Please use this identifier to cite or link to this item:

Title: Air and wall mycobiota interactions—A case study in the Old Cathedral of Coimbra
Authors: Mesquita, Nuno
Soares, Fabiana
Paiva de Carvalho, Hugo
Trovão, João
Pinheiro, Ana Catarina
Tiago, Igor
Portugal, António
Editors: Pacheco-Torgal, Fernando
Ivanov, Volodymyr
Falkinham, Joseph
Keywords: Micobiome
Fungal aerosols
Air sampling
Cultural Heritage
Issue Date: Jan-2022
Publisher: Elsevier
Abstract: The microbiota present in public buildings - fungal, algae and fungi that thrive in buildings and in their construction materials - influence the structural condition as well as, potentially, the health of those who live, work, or visit them. These organisms can colonise and deteriorate all kinds of construction materials such as stone, wood, bricks, glass, steal and metals, concrete, ceramics, tiles, among others. One of the vehicles that helps to spread and therefore contributes to this biological contamination is the air and its microbiome in such environments. In this work we analysed the fungal air burden existing in the cloister of the Old Cathedral of Coimbra, in four chapels and the central square of this cloister, in two differentseasons. This allowed relating the fungal air burden with the established fungal communities (mycobiota) that were present in biodeteriorated spots on the walls of the studied chapels, in the context of a previous work from our research team. The fungal air burden was higher in the summer, although with lower diversity. Patterns of distribution varied between sites, but in general, the most abundant species were found present in both the central square and chapels, suggesting that the air flows between these places are likely to vector the exchange of fungal propagules. Moreover, some less frequent species were found specific to particular chapels, and were not found in the air samples from the central square. These findings support the idea of the specificity and environmental requirements of most retrieved isolates, while showing that the chapels have the potential to host a large set of organisms that are not present elsewhere. Many of these fungi are linked to biodeterioration phenomena of the walls and/or are associated to pathogenic and toxigenic effects in humans. This study highlights the relevance of assessing the microbiota that thrive in such settings, and how the design and architecture can influence the composition of the established microbiota.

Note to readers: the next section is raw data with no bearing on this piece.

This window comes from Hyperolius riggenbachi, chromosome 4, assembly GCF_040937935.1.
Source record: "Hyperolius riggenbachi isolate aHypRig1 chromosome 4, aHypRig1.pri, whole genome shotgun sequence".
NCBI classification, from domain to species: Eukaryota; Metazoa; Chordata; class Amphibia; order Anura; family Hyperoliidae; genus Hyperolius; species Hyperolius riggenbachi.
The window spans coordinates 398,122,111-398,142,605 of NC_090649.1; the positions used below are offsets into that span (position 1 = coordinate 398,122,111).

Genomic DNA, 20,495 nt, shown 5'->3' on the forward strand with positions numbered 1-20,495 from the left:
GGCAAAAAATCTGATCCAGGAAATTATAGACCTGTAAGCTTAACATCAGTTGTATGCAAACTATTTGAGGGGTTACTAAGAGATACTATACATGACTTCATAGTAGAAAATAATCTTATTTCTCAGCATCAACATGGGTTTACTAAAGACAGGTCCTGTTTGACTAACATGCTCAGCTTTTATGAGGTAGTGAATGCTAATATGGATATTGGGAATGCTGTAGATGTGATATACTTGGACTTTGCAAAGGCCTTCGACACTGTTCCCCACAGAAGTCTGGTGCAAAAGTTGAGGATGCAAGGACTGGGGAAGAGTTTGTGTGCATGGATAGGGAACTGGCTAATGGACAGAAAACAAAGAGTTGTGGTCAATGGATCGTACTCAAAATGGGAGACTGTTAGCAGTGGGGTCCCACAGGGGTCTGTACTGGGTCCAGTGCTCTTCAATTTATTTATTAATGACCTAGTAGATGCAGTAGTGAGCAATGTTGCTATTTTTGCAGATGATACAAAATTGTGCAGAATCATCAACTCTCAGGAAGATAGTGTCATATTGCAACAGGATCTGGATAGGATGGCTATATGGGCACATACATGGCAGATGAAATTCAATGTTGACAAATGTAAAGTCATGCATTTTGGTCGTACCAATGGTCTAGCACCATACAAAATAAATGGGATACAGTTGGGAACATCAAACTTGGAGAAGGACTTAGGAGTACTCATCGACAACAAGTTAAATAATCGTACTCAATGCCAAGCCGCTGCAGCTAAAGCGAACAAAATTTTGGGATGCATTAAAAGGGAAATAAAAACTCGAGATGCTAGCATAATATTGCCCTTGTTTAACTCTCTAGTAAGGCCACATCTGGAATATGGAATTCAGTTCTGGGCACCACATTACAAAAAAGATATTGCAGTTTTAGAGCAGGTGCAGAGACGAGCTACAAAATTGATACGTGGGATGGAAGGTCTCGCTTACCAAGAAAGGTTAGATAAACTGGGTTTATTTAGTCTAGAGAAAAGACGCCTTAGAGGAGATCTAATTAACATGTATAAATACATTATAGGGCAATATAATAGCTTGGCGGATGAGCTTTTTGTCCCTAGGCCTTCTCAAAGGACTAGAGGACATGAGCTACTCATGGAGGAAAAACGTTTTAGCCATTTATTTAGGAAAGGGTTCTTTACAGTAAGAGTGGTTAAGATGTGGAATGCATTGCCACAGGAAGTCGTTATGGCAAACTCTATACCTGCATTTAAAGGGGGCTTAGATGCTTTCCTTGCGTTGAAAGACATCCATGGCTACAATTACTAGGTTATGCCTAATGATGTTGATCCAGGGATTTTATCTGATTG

ISBN: 9780323852067
Type: bookPart
Appears in Collections:HERCULES - Publicações - Capítulos de Livros

Files in This Item:

File Description SizeFormat
Chapter_Book_2021.pdf2.22 MBAdobe PDFView/Open
FacebookTwitterDeliciousLinkedInDiggGoogle BookmarksMySpaceOrkut
Formato BibTex mendeley Endnote Logotipo do DeGóis 

Items in DSpace are protected by copyright, with all rights reserved, unless otherwise indicated.


Dspace Dspace
DSpace Software, version 1.6.2 Copyright © 2002-2008 MIT and Hewlett-Packard - Feedback
UEvora B-On Curriculum DeGois